I had another good transition (the second since racing in the new Huub Archimedes, which has had some great tweaks, which have helped shave some extra seconds off in T1), and was out onto the bike in 1st place – with just enough of a gap back to 2nd place.

After a km or two on rolling hills, the course kicked up and the gap grew bigger and bigger. As the course meandered up into the lakes, there’d be times where I’d be out of sight of 2nd, which was a big boost for me and probably a demoralizing blow for them.

Leading from the front is great, but it comes with the risk of subconsciously easing off – if you know there is no one to chase. However, soon I had enough to think about, as the 20% gradient climb up “The Struggle,” to Kirkstone Pass, rapidly approached.

The ‘Struggle’ was tough, but not too tough, and I’m more than happy climbing hills on the bike. Once over the top of Kirkstone Pass, there was no need to take any silly risks on the descent back down towards Patterdale. With the exception of a short stop behind a motor home, I arrived back in transition. Just before getting in, I checked my bike time to see 01:41:51, a huge 5 minute improvement over last year.


Leaving for the run, I spotted 2nd place just as he made the turn off the course towards T2, which gave me a decent 2-3 min buffer, a good place for me to be in starting the run in any race.

Whilst the run is known for summiting the 3,000 odd ft. peak of Helvellyn, the hardest bit is the first steep climb. Too steep to properly run, too low for any cooling breeze, and so soon after the bike, that it really just kills your lower back.

That being said, I felt good and my physical and psychological comfort was also boosted as 4 weeks before, I’d made the trip up for a couple of laps of the bike course, which I’d also back ended with the run up and down to the summit. All that had been achieved at the end of a week of training and two climbs up “Ihe Struggle” – that run was really tough. So, with that memory still fresh in my mind to draw on, the legs felt pretty good (train hard, race easy as they say).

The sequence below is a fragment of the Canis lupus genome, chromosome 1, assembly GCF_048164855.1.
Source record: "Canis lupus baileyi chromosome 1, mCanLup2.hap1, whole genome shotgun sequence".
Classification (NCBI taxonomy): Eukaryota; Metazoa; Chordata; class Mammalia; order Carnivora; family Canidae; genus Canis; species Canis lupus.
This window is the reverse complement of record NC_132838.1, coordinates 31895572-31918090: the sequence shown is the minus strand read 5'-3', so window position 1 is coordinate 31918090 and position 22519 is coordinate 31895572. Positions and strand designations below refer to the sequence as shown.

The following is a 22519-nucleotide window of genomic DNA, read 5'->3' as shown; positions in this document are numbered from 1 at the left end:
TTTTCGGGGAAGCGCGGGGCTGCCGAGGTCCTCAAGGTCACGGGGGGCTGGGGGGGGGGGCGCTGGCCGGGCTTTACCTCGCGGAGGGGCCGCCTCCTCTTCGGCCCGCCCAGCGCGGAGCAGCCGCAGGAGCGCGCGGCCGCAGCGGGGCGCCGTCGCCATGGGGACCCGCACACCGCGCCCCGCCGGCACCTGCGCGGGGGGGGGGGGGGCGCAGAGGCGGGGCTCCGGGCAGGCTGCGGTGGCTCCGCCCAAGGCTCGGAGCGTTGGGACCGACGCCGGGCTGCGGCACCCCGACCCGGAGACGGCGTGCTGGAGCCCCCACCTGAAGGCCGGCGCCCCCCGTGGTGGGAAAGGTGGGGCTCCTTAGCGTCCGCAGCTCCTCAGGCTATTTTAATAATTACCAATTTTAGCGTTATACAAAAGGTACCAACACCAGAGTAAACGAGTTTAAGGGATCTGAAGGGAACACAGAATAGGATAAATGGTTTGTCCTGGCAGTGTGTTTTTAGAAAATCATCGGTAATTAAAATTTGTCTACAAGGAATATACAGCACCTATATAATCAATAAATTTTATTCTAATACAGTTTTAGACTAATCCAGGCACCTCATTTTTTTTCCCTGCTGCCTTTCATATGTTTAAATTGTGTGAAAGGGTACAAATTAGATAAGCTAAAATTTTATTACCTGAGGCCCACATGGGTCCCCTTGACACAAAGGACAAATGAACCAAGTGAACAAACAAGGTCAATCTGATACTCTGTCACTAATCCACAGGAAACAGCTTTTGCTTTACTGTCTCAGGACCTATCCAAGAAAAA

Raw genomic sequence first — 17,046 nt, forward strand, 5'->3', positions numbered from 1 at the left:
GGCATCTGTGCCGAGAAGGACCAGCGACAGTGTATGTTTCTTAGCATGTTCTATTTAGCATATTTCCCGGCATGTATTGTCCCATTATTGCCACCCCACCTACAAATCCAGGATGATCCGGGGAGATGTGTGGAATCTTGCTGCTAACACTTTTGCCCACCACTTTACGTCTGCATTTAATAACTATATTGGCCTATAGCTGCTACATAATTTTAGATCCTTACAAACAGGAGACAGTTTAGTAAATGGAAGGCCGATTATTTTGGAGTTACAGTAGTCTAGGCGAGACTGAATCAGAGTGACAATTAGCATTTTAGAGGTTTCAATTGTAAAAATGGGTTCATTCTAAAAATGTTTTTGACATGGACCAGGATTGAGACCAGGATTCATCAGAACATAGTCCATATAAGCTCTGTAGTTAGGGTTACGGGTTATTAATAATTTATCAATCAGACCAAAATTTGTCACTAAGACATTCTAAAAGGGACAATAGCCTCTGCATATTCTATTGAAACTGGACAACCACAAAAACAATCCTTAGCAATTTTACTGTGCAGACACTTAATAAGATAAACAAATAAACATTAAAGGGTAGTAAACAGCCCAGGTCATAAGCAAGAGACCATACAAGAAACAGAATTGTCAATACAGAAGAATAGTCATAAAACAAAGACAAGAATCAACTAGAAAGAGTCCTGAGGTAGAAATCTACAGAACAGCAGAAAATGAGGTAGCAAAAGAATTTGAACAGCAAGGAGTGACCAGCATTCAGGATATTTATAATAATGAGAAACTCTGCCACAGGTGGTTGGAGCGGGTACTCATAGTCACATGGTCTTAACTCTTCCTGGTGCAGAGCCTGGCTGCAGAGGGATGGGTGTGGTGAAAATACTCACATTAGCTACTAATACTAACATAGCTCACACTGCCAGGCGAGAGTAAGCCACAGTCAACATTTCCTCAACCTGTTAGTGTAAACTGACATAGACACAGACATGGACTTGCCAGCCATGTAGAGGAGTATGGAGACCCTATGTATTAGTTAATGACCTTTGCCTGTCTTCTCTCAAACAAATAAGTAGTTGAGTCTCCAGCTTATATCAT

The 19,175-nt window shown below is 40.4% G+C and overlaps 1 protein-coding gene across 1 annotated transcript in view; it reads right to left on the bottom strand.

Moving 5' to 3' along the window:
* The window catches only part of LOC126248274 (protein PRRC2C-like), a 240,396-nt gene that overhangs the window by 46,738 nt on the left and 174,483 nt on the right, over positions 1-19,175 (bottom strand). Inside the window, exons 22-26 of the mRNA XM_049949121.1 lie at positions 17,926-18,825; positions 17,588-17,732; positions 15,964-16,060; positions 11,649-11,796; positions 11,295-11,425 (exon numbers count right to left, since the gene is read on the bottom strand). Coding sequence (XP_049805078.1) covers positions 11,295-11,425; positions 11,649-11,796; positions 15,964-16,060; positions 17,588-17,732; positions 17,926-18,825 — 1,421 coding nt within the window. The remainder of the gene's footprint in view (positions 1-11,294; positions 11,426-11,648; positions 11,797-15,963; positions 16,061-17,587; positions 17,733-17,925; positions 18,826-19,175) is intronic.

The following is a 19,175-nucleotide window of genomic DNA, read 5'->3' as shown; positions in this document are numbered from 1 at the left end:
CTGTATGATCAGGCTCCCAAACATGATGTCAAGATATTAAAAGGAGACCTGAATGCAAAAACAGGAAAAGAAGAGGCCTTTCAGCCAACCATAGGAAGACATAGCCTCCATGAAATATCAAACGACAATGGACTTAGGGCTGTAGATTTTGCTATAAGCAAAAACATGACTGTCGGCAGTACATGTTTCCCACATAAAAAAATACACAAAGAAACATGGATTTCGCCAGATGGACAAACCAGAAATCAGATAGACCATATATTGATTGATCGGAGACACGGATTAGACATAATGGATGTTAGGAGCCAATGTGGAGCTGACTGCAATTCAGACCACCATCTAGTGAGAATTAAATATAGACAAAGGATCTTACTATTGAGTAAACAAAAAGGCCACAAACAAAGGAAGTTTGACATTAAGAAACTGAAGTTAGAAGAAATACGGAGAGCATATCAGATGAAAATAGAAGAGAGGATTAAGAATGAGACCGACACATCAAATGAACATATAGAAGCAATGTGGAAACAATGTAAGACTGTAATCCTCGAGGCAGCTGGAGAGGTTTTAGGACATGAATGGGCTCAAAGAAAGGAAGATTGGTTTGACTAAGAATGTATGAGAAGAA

Reaching the top was a great feeling, and by the time I’d got there I’d built up a pretty healthy lead. I knew there was still a long way till the end, but barring a catastrophe, the race was sewn up. With the win all but sealed, I tried not to think about the possibility of a course record; after a good swim and bike, I knew it could be possible, but I also knew I was only one badly placed foot or loose rock away from a twisted ankle, and a good day turning bad very quickly.

I took the descent relatively steady, a course record would be a bonus and, with another big race in two weeks, I didn’t want to completely ruin myself. I kept myself in one piece and clocked in a 01:23:07, an overall finish time of 03:27:05, 05:38 minutes quicker than last year and a new course record!

Taking into account the less than ideal lead up, I was so pleased just to be there in a great race, on a stunning day, so to take the win too, is just massively satisfying. To have the course record for this race, with the people who’ve done it before me (I have to mention Alistair Brownlee as one of them, although I don’t think he’d even hit puberty when he did it), is one of my proudest moments since getting into triathlons. Knowing there was still room to bring this down on the run also gives an extra incentive to better it next year.